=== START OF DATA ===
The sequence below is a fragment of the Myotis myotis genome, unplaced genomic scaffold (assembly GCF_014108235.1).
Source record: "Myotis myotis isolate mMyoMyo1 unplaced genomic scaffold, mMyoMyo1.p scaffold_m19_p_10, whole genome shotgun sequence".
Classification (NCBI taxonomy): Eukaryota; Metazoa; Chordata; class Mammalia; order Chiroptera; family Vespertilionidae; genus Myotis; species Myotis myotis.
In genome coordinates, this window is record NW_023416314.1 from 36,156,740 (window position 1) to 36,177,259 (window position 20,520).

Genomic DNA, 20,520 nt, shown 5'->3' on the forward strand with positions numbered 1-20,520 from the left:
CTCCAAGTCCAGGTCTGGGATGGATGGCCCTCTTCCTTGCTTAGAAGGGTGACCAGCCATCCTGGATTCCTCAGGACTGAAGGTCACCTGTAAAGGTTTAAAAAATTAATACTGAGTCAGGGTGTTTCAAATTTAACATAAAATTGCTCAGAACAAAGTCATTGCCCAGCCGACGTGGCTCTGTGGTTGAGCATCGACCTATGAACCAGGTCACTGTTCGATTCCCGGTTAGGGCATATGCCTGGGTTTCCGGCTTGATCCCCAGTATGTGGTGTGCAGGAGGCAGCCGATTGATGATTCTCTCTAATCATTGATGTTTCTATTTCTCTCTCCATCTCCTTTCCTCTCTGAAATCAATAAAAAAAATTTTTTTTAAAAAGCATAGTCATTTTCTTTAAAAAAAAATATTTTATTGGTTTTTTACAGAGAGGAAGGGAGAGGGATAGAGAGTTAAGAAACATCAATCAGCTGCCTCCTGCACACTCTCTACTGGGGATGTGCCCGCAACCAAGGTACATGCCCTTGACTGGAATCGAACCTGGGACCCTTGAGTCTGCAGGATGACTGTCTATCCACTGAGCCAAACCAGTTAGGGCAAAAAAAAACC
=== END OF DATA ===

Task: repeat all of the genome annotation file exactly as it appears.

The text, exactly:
The sequence below is a fragment of the Myotis myotis genome, unplaced genomic scaffold (assembly GCF_014108235.1).
Source record: "Myotis myotis isolate mMyoMyo1 unplaced genomic scaffold, mMyoMyo1.p scaffold_m19_p_10, whole genome shotgun sequence".
Classification (NCBI taxonomy): Eukaryota; Metazoa; Chordata; class Mammalia; order Chiroptera; family Vespertilionidae; genus Myotis; species Myotis myotis.
In genome coordinates, this window is record NW_023416314.1 from 36,156,740 (window position 1) to 36,177,259 (window position 20,520).

Genomic DNA, 20,520 nt, shown 5'->3' on the forward strand with positions numbered 1-20,520 from the left:
CTCCAAGTCCAGGTCTGGGATGGATGGCCCTCTTCCTTGCTTAGAAGGGTGACCAGCCATCCTGGATTCCTCAGGACTGAAGGTCACCTGTAAAGGTTTAAAAAATTAATACTGAGTCAGGGTGTTTCAAATTTAACATAAAATTGCTCAGAACAAAGTCATTGCCCAGCCGACGTGGCTCTGTGGTTGAGCATCGACCTATGAACCAGGTCACTGTTCGATTCCCGGTTAGGGCATATGCCTGGGTTTCCGGCTTGATCCCCAGTATGTGGTGTGCAGGAGGCAGCCGATTGATGATTCTCTCTAATCATTGATGTTTCTATTTCTCTCTCCATCTCCTTTCCTCTCTGAAATCAATAAAAAAAATTTTTTTTAAAAAGCATAGTCATTTTCTTTAAAAAAAAATATTTTATTGGTTTTTTACAGAGAGGAAGGGAGAGGGATAGAGAGTTAAGAAACATCAATCAGCTGCCTCCTGCACACTCTCTACTGGGGATGTGCCCGCAACCAAGGTACATGCCCTTGACTGGAATCGAACCTGGGACCCTTGAGTCTGCAGGATGACTGTCTATCCACTGAGCCAAACCAGTTAGGGCAAAAAAAAACC